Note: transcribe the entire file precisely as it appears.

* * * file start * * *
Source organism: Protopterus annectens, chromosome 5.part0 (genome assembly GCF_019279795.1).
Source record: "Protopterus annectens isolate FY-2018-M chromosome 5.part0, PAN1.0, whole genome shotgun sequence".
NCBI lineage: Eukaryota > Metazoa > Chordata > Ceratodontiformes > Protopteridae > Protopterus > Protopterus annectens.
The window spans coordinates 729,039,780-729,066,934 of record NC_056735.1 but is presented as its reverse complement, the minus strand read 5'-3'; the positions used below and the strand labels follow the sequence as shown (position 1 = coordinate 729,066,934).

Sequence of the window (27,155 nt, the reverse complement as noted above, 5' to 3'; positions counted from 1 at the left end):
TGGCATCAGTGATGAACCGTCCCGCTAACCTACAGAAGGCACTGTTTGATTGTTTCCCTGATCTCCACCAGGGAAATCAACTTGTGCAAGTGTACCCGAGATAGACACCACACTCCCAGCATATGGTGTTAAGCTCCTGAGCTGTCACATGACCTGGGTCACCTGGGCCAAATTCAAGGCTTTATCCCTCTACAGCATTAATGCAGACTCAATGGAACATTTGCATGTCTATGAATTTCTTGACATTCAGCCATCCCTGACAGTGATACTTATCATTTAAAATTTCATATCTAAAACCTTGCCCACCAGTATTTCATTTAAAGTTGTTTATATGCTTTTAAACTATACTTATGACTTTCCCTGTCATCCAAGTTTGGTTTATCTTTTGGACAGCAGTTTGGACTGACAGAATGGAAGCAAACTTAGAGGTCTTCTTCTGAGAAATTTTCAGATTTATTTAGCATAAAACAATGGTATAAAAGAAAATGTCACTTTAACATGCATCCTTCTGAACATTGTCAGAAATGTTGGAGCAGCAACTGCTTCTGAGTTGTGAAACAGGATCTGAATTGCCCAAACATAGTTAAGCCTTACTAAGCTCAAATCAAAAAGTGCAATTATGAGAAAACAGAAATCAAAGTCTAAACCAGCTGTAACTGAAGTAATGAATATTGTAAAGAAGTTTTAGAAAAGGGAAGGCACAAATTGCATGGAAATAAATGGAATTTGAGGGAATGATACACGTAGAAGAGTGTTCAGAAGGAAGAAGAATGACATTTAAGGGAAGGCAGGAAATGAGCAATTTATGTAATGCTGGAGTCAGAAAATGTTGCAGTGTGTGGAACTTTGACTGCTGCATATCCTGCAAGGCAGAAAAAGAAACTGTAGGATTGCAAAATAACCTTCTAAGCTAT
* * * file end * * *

Source organism: Protopterus annectens, chromosome 5.part0 (genome assembly GCF_019279795.1).
Source record: "Protopterus annectens isolate FY-2018-M chromosome 5.part0, PAN1.0, whole genome shotgun sequence".
NCBI lineage: Eukaryota > Metazoa > Chordata > Ceratodontiformes > Protopteridae > Protopterus > Protopterus annectens.
The window spans coordinates 729,039,780-729,066,934 of record NC_056735.1 but is presented as its reverse complement, the minus strand read 5'-3'; the positions used below and the strand labels follow the sequence as shown (position 1 = coordinate 729,066,934).

Sequence of the window (27,155 nt, the reverse complement as noted above, 5' to 3'; positions counted from 1 at the left end):
TGGCATCAGTGATGAACCGTCCCGCTAACCTACAGAAGGCACTGTTTGATTGTTTCCCTGATCTCCACCAGGGAAATCAACTTGTGCAAGTGTACCCGAGATAGACACCACACTCCCAGCATATGGTGTTAAGCTCCTGAGCTGTCACATGACCTGGGTCACCTGGGCCAAATTCAAGGCTTTATCCCTCTACAGCATTAATGCAGACTCAATGGAACATTTGCATGTCTATGAATTTCTTGACATTCAGCCATCCCTGACAGTGATACTTATCATTTAAAATTTCATATCTAAAACCTTGCCCACCAGTATTTCATTTAAAGTTGTTTATATGCTTTTAAACTATACTTATGACTTTCCCTGTCATCCAAGTTTGGTTTATCTTTTGGACAGCAGTTTGGACTGACAGAATGGAAGCAAACTTAGAGGTCTTCTTCTGAGAAATTTTCAGATTTATTTAGCATAAAACAATGGTATAAAAGAAAATGTCACTTTAACATGCATCCTTCTGAACATTGTCAGAAATGTTGGAGCAGCAACTGCTTCTGAGTTGTGAAACAGGATCTGAATTGCCCAAACATAGTTAAGCCTTACTAAGCTCAAATCAAAAAGTGCAATTATGAGAAAACAGAAATCAAAGTCTAAACCAGCTGTAACTGAAGTAATGAATATTGTAAAGAAGTTTTAGAAAAGGGAAGGCACAAATTGCATGGAAATAAATGGAATTTGAGGGAATGATACACGTAGAAGAGTGTTCAGAAGGAAGAAGAATGACATTTAAGGGAAGGCAGGAAATGAGCAATTTATGTAATGCTGGAGTCAGAAAATGTTGCAGTGTGTGGAACTTTGACTGCTGCATATCCTGCAAGGCAGAAAAAGAAACTGTAGGATTGCAAAATAACCTTCTAAGCTAT